Missie's Reviews > Whisper of Light

Whisper of Light by Jennifer DeLucy
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Jul 28, 2010

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bookshelves: vampires
Read in October, 2010

I am a huge fan of DeLucy's debut novel, Seers of Light, therefore I was eagerly anticipating this next book, and while I enjoyed Whispers of Light, I can't say it held the same magic for me as the first book.

I think the issue is I couldn't help but compare the two novels. While I believe Seers had the perfect blend of heart stopping action and whirl wind romance, Whispers was more of a slow build to a journey of self discovery.

Still, the emotional journey that Nicole went through was very poignant. Here is a girl, living in a house full of Sentients who all possess extraordinary abilities, while she remains just a regular human. If that wasn't enough, she attends to her feeble minded mother who was 'injured' defending Nicole, and she must deal with the constant ridicule from her father who is admittedly disgusted the fact that Nicole is not a Sentient.

At the heart of it all is Christian, the Combatant from Seers. This book finds Christian much changed from the first. His attitude and outlook on life has completely reserved into something optimistic and open. Yes, he is still the hard-headed yet handsome Brit I quickly grew annoyed with in the first book, but in Whispers he seeks a solace in his life that I can't help but yearn he finds. As with Nicole, there is a vulnerability in Christian that makes me feel very protective of him, so their combined silly stubbornness nearly drove me mad!

Whispers of Light was definitely more character driven than plot driven. Yes, there were side stories to small adventures into the supernatural world, but nothing as edge of your seat as Seers. Yet, I was able to forgive the lack of climatic plot because I was enchanted by the characters. In fact, one of the reasons I tore through the book in one sitting was because of how beloved the characters became to me. Even though Nicole is constantly being torn down by her father, she is a pretty funny girl with a great sense of humor. Still, the humor doesn't hide the hurt and everyone becomes very protective of her, especially Christian. Also, when you have a large family of individuals living in the same house, heads are bound to butt when said family member can't help but feel entitled to get involved in your personal life, and such was the case for Nicole. The importance of family and belonging was the evident message, and one I found quite soothing at the end; and it helped to have the nosy, playful, humorous and entertaining moment from each family member throughout the story.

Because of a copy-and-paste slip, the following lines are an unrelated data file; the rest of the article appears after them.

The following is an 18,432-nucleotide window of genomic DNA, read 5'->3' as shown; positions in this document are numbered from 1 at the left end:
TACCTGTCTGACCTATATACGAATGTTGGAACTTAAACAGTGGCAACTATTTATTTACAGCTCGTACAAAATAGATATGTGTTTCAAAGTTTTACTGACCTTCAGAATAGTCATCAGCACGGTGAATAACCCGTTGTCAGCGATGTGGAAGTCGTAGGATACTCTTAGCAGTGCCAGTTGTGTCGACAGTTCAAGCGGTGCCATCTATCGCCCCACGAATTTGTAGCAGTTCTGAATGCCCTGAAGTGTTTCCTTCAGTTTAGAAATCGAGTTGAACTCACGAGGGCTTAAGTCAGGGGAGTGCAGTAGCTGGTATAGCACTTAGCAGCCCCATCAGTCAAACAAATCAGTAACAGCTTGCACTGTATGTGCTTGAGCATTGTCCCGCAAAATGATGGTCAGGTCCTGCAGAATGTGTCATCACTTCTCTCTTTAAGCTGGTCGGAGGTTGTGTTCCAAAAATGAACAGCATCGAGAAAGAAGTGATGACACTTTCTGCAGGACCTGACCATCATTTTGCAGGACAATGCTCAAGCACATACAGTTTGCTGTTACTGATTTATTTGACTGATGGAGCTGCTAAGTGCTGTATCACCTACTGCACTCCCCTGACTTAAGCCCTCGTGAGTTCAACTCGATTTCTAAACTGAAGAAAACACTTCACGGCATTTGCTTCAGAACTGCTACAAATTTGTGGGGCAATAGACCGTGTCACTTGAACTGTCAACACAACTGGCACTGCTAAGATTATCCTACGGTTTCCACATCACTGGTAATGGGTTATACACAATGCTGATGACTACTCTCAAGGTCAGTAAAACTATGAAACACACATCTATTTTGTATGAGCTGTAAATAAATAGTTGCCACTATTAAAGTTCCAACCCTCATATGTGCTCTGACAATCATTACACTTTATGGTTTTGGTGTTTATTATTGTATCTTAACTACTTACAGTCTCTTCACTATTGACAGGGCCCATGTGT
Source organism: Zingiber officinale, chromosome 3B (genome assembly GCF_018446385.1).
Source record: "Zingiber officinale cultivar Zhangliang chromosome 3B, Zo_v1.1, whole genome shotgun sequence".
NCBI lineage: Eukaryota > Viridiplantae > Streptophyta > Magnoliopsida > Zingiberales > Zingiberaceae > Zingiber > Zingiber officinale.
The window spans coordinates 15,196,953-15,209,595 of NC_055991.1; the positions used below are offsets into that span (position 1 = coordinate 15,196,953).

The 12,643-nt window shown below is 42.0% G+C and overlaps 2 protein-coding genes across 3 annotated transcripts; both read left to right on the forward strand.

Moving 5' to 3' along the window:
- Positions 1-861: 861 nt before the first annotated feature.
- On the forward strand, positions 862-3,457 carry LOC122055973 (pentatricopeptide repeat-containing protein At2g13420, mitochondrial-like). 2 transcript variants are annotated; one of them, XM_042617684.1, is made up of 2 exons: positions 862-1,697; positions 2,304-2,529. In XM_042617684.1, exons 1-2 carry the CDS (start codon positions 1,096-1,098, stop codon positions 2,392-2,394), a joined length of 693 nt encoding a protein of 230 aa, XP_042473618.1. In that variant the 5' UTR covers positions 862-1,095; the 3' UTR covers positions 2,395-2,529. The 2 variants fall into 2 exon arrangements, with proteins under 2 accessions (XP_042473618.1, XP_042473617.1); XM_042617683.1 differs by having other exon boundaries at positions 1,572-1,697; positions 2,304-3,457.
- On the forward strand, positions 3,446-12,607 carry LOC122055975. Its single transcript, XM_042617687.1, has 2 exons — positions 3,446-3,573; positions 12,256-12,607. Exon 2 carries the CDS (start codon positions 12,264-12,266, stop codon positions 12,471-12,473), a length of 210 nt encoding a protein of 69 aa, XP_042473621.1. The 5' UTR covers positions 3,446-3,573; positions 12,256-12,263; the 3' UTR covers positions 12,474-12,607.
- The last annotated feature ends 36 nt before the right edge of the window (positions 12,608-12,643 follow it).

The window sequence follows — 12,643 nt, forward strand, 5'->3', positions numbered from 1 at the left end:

And I'm not gonna lie, the five second cameo with Lily and William thrilled me to no end!

I really only have one gripe. One of my biggest peeves is to see the word "Whoa" misspelled like this: Woah. And I saw it misspelled several times in Whispers. I don't know why it bugs me so much, but it does. Possibly it has to do with my long time crush on Keanu Reeves. No one can Whoa me like he can. To be fair, woah is in the Urban Dictionary, so maybe I just need to brush up on my lingo?

Bottom line, I'm a fiend for emotional angst in stories, and Whispers sated my need for that while slowly revealing a very enduring love story. I'm so happy there will be a third book in the series, because I'm not ready to let the Sentients and their loving companions go.

http://www.theunreadreader.com/2010/1...
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